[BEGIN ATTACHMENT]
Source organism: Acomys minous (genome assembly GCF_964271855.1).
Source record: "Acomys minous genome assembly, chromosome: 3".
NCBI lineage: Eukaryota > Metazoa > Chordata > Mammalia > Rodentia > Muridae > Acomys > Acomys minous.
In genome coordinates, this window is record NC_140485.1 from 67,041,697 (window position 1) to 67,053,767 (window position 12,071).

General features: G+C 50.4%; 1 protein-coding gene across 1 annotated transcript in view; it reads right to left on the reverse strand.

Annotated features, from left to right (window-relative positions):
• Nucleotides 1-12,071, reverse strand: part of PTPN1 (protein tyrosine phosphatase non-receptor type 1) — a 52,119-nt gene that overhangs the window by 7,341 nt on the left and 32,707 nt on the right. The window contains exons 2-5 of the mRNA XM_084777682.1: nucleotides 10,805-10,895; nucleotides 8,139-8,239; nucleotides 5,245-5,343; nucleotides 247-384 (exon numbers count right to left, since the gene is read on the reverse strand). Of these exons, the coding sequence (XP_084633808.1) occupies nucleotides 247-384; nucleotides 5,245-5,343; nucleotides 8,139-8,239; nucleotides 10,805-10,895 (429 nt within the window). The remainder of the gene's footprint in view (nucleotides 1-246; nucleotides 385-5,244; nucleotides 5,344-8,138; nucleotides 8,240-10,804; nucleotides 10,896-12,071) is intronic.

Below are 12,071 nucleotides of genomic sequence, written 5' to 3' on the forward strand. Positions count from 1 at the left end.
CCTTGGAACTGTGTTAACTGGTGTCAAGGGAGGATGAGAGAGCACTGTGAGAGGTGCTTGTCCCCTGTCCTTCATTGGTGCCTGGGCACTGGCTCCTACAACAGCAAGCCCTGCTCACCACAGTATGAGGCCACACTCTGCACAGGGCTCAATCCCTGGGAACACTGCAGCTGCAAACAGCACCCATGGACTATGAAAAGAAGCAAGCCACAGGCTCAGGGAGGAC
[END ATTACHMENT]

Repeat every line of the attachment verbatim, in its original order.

Source organism: Acomys minous (genome assembly GCF_964271855.1).
Source record: "Acomys minous genome assembly, chromosome: 3".
NCBI lineage: Eukaryota > Metazoa > Chordata > Mammalia > Rodentia > Muridae > Acomys > Acomys minous.
In genome coordinates, this window is record NC_140485.1 from 67,041,697 (window position 1) to 67,053,767 (window position 12,071).

General features: G+C 50.4%; 1 protein-coding gene across 1 annotated transcript in view; it reads right to left on the reverse strand.

Annotated features, from left to right (window-relative positions):
• Nucleotides 1-12,071, reverse strand: part of PTPN1 (protein tyrosine phosphatase non-receptor type 1) — a 52,119-nt gene that overhangs the window by 7,341 nt on the left and 32,707 nt on the right. The window contains exons 2-5 of the mRNA XM_084777682.1: nucleotides 10,805-10,895; nucleotides 8,139-8,239; nucleotides 5,245-5,343; nucleotides 247-384 (exon numbers count right to left, since the gene is read on the reverse strand). Of these exons, the coding sequence (XP_084633808.1) occupies nucleotides 247-384; nucleotides 5,245-5,343; nucleotides 8,139-8,239; nucleotides 10,805-10,895 (429 nt within the window). The remainder of the gene's footprint in view (nucleotides 1-246; nucleotides 385-5,244; nucleotides 5,344-8,138; nucleotides 8,240-10,804; nucleotides 10,896-12,071) is intronic.

Below are 12,071 nucleotides of genomic sequence, written 5' to 3' on the forward strand. Positions count from 1 at the left end.
CCTTGGAACTGTGTTAACTGGTGTCAAGGGAGGATGAGAGAGCACTGTGAGAGGTGCTTGTCCCCTGTCCTTCATTGGTGCCTGGGCACTGGCTCCTACAACAGCAAGCCCTGCTCACCACAGTATGAGGCCACACTCTGCACAGGGCTCAATCCCTGGGAACACTGCAGCTGCAAACAGCACCCATGGACTATGAAAAGAAGCAAGCCACAGGCTCAGGGAGGAC